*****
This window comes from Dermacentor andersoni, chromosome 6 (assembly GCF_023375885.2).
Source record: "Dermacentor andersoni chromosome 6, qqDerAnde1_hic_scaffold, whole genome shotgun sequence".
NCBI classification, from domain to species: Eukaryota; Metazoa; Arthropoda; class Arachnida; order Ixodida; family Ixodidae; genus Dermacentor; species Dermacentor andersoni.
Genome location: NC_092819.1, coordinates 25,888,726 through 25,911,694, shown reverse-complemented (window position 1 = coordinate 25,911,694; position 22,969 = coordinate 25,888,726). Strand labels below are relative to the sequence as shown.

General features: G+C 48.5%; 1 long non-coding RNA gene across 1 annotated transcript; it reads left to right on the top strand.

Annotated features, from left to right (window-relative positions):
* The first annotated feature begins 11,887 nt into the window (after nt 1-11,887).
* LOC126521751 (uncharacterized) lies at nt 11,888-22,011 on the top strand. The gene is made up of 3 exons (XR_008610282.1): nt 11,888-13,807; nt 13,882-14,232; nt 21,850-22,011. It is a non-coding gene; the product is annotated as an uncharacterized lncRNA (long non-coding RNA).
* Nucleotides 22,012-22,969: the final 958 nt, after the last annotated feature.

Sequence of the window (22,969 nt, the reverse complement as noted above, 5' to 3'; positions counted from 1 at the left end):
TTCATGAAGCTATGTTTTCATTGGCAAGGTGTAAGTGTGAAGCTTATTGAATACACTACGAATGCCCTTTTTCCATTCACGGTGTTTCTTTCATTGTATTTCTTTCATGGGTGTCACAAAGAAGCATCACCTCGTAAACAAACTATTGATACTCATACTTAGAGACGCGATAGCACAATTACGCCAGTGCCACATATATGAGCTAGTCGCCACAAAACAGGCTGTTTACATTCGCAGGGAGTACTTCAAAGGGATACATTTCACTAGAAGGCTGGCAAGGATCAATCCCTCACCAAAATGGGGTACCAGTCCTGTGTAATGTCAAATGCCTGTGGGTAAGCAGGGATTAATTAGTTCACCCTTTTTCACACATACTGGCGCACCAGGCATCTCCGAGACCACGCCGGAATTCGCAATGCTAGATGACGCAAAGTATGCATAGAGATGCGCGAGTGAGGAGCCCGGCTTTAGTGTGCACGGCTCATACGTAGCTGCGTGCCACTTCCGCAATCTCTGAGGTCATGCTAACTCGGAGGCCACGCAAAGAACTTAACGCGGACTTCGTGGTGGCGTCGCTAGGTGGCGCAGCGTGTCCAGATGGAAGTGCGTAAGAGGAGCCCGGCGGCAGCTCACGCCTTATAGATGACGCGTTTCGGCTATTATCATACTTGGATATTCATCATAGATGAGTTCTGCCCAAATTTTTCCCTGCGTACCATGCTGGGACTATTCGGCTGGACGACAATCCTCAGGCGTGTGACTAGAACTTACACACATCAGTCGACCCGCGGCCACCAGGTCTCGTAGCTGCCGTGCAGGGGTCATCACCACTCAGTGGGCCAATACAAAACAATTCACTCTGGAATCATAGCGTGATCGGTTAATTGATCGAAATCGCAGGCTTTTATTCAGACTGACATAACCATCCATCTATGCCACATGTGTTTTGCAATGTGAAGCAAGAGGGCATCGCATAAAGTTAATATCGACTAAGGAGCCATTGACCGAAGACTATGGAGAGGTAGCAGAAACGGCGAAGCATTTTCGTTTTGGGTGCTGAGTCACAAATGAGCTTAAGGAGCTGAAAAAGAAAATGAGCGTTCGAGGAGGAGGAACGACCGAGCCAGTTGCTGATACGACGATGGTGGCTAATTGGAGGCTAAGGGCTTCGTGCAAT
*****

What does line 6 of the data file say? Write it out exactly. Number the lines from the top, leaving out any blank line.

Annotated features, from left to right (window-relative positions):